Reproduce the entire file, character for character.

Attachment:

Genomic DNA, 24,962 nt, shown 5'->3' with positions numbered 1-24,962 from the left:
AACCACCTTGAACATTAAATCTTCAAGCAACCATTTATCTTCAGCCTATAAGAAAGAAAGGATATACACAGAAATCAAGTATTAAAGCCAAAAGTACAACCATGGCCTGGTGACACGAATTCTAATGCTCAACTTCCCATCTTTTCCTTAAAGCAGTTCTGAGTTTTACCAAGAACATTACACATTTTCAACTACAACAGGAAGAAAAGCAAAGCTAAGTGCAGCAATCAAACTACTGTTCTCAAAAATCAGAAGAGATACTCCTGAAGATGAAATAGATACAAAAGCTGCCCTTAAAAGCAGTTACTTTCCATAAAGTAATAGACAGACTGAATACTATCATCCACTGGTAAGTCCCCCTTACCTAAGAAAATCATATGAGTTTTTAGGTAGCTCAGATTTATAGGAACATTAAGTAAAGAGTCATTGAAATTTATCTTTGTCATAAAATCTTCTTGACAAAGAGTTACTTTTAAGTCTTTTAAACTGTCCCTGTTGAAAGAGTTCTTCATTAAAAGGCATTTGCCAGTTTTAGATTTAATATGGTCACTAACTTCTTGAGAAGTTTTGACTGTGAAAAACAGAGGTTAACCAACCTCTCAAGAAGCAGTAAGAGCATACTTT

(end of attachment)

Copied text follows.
Genomic DNA, 24,962 nt, shown 5'->3' with positions numbered 1-24,962 from the left:
AACCACCTTGAACATTAAATCTTCAAGCAACCATTTATCTTCAGCCTATAAGAAAGAAAGGATATACACAGAAATCAAGTATTAAAGCCAAAAGTACAACCATGGCCTGGTGACACGAATTCTAATGCTCAACTTCCCATCTTTTCCTTAAAGCAGTTCTGAGTTTTACCAAGAACATTACACATTTTCAACTACAACAGGAAGAAAAGCAAAGCTAAGTGCAGCAATCAAACTACTGTTCTCAAAAATCAGAAGAGATACTCCTGAAGATGAAATAGATACAAAAGCTGCCCTTAAAAGCAGTTACTTTCCATAAAGTAATAGACAGACTGAATACTATCATCCACTGGTAAGTCCCCCTTACCTAAGAAAATCATATGAGTTTTTAGGTAGCTCAGATTTATAGGAACATTAAGTAAAGAGTCATTGAAATTTATCTTTGTCATAAAATCTTCTTGACAAAGAGTTACTTTTAAGTCTTTTAAACTGTCCCTGTTGAAAGAGTTCTTCATTAAAAGGCATTTGCCAGTTTTAGATTTAATATGGTCACTAACTTCTTGAGAAGTTTTGACTGTGAAAAACAGAGGTTAACCAACCTCTCAAGAAGCAGTAAGAGCATACTTT